Apart from this, there is a significant political pressure against classifying these internationalized NIAC into simple IACs. This is because there is a possibility that non-state actors would be unable to comply with many IAC provisions. Complying with them would mean Al-Qaeda would have to stop targeting civilians, which is its motto. On the other hand, States are unwilling to grant non-state actors immunities from prosecution that is granted to prisoners of war in IAC. This would mean that by being a soldier of ISIS in an IAC, he would have the right to kill military personnel of foreign states. Due to a lack of political will, other serious problems emerge that harm the citizens of the territorial state. Due to the absence of an IAC, citizens cannot take advantage of the universal jurisdiction of IAC crimes. Therefore, they will have to make use of the domestic legal system to obtain justice, which in most cases would be crippled due to the ongoing conflict.[5] In my view, the law that would govern such transnational conflicts between a State and a non-State group would depend on whether the territorial State in which the non-state group is based has given its consent to the foreign State using force against that group. In instances where the consent exists, it would be a NIAC. Then situation here will be no different from a situation in which the territorial State is itself fighting the non-State group and invites the foreign State to intervene. The absence of consent of the territorial State has the effect that there are two opposing States involved in the conflict.[6]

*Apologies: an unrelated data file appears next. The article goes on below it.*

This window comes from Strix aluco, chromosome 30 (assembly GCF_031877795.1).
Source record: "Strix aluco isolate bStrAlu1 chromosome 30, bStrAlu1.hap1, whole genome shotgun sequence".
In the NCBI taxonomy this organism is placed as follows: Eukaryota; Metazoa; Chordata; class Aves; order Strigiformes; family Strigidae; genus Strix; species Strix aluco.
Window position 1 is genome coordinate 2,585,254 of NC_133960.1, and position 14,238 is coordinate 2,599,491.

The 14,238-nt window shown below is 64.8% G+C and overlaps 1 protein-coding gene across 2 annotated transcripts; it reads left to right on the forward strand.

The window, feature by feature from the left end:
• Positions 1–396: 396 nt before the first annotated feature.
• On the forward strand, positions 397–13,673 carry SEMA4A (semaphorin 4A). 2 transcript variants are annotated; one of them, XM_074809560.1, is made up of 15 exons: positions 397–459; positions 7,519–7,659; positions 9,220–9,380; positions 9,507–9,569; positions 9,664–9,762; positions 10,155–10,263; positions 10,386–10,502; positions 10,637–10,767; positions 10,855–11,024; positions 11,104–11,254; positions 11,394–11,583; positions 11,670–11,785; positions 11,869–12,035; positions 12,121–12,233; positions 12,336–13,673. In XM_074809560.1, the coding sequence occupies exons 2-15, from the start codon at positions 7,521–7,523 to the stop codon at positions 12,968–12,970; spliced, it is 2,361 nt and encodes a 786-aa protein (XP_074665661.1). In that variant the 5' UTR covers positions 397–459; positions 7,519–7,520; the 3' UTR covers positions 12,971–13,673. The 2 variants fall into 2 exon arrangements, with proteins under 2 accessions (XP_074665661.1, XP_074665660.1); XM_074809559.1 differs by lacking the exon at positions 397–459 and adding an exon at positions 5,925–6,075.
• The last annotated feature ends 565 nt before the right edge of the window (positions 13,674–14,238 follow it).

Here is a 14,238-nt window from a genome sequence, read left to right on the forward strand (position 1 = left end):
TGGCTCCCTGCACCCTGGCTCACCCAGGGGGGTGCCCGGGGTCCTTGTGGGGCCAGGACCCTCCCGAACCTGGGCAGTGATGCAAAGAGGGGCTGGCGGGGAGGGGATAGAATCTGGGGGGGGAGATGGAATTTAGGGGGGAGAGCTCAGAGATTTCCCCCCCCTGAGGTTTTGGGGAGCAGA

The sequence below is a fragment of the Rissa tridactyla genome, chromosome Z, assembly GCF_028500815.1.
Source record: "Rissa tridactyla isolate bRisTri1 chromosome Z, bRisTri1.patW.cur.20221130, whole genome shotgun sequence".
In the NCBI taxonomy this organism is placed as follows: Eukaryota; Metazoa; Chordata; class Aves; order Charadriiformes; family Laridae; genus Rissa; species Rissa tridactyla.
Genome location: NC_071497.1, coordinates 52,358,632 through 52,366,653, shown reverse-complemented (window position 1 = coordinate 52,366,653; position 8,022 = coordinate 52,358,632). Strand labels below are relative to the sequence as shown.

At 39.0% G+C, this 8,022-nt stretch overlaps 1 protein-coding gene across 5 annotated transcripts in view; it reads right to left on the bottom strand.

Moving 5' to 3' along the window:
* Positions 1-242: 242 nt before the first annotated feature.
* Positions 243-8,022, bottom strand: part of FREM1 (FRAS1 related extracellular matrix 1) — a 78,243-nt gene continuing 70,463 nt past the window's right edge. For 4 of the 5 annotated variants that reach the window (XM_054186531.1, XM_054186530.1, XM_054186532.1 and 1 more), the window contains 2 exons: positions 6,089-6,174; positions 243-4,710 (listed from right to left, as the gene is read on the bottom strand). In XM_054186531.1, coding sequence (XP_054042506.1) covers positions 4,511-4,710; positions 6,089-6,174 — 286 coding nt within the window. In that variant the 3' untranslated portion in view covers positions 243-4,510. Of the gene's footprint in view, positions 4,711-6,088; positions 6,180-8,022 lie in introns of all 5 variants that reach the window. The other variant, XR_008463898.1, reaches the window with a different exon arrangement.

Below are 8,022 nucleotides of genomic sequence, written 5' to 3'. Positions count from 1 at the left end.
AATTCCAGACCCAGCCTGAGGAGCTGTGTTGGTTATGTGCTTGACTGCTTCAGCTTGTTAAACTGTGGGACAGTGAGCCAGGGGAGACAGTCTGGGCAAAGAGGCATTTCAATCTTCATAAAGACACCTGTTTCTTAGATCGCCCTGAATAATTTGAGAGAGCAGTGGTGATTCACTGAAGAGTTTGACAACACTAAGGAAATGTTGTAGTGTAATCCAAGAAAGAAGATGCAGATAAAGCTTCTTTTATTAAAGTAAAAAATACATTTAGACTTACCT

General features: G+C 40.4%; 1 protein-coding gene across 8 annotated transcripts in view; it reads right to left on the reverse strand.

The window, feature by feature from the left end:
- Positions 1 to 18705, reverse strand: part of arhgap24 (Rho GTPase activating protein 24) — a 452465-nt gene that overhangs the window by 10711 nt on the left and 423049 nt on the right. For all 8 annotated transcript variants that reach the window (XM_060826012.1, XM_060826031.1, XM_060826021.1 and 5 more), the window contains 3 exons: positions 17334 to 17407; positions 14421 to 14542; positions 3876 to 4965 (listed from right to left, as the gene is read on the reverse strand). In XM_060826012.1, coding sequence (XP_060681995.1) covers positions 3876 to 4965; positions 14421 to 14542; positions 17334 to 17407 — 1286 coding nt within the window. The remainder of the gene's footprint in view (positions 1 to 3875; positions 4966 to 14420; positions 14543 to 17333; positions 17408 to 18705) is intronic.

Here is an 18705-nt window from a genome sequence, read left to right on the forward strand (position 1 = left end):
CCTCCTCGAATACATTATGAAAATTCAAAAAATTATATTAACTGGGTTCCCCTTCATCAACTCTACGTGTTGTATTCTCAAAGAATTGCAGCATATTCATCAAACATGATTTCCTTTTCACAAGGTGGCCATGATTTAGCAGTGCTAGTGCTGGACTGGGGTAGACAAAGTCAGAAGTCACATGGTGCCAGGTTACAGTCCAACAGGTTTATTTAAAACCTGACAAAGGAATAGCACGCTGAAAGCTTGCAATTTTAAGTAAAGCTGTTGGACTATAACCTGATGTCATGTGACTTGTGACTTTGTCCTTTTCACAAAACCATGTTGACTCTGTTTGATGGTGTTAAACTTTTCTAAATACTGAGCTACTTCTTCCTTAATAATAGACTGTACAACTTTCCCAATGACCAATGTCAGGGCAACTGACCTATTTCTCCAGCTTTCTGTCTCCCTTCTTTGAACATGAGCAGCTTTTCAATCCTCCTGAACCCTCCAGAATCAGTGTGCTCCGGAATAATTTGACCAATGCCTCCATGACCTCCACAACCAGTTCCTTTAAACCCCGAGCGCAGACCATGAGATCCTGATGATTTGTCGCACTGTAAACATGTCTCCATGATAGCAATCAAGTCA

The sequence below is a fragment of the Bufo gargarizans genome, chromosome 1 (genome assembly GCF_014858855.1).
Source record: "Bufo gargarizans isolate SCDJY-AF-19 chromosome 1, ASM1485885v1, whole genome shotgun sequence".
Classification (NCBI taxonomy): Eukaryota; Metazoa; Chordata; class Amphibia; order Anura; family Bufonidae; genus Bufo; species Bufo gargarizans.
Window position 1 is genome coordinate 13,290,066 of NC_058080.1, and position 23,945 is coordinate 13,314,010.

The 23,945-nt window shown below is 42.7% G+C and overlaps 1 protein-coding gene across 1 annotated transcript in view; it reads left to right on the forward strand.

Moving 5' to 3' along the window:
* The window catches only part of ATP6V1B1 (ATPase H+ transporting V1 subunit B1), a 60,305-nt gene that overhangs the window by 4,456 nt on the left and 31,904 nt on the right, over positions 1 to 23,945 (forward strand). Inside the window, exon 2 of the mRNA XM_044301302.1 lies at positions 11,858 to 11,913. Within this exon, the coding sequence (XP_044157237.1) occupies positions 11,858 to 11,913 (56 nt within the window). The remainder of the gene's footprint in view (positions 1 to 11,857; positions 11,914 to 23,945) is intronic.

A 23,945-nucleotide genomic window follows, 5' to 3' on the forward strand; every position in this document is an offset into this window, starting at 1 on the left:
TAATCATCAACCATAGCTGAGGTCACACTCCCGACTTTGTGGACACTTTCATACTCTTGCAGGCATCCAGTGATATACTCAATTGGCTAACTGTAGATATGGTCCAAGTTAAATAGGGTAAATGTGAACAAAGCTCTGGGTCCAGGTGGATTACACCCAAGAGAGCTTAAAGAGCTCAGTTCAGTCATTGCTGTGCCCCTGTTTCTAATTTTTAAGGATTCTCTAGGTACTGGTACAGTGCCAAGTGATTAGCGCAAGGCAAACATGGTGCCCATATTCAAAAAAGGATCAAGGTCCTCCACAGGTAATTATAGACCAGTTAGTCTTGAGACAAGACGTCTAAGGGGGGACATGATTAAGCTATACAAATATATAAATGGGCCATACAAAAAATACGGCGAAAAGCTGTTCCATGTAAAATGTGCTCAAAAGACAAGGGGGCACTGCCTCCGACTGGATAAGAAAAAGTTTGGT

Just to summarise, the law applicable to transnational conflicts between a State and a non-state actor is an IAC if the consent of the State from which the non-state actor emanates is not taken. This is conjoint with the underlying distinction between an IAC and a NIAC, as the ex hypothesi conflict would be between two High Contracting Parties as the consent of the territorial state is not obtained. Therefore, even though the two High Contracting Parties are not at war per se, since the consent is not taken, the conflict would be classified as an IAC. It would logically make sense branding the conflict as an IAC as the conflict no longer remains an internal matter of the State. The sovereignty and state autonomy argument synonymous with a NIAC as the territorial State has its interests at stake: be it that of protection of its territory or that of protection of its civilian population and infrastructure.